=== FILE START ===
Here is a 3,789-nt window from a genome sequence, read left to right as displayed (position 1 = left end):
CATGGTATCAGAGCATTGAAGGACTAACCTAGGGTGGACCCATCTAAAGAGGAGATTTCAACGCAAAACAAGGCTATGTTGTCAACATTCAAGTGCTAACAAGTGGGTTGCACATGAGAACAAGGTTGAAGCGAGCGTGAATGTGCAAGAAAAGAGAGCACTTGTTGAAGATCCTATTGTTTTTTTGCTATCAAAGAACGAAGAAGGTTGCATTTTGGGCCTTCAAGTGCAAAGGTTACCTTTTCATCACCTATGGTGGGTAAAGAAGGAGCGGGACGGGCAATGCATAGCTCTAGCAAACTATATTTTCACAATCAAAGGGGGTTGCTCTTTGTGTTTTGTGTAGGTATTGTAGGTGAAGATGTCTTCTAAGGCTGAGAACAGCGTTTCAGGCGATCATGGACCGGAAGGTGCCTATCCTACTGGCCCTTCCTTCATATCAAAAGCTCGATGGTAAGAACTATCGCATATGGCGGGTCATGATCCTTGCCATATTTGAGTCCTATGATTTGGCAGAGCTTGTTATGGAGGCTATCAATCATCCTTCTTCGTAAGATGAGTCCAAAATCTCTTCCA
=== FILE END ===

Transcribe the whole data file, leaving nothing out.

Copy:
Here is a 3,789-nt window from a genome sequence, read left to right as displayed (position 1 = left end):
CATGGTATCAGAGCATTGAAGGACTAACCTAGGGTGGACCCATCTAAAGAGGAGATTTCAACGCAAAACAAGGCTATGTTGTCAACATTCAAGTGCTAACAAGTGGGTTGCACATGAGAACAAGGTTGAAGCGAGCGTGAATGTGCAAGAAAAGAGAGCACTTGTTGAAGATCCTATTGTTTTTTTGCTATCAAAGAACGAAGAAGGTTGCATTTTGGGCCTTCAAGTGCAAAGGTTACCTTTTCATCACCTATGGTGGGTAAAGAAGGAGCGGGACGGGCAATGCATAGCTCTAGCAAACTATATTTTCACAATCAAAGGGGGTTGCTCTTTGTGTTTTGTGTAGGTATTGTAGGTGAAGATGTCTTCTAAGGCTGAGAACAGCGTTTCAGGCGATCATGGACCGGAAGGTGCCTATCCTACTGGCCCTTCCTTCATATCAAAAGCTCGATGGTAAGAACTATCGCATATGGCGGGTCATGATCCTTGCCATATTTGAGTCCTATGATTTGGCAGAGCTTGTTATGGAGGCTATCAATCATCCTTCTTCGTAAGATGAGTCCAAAATCTCTTCCA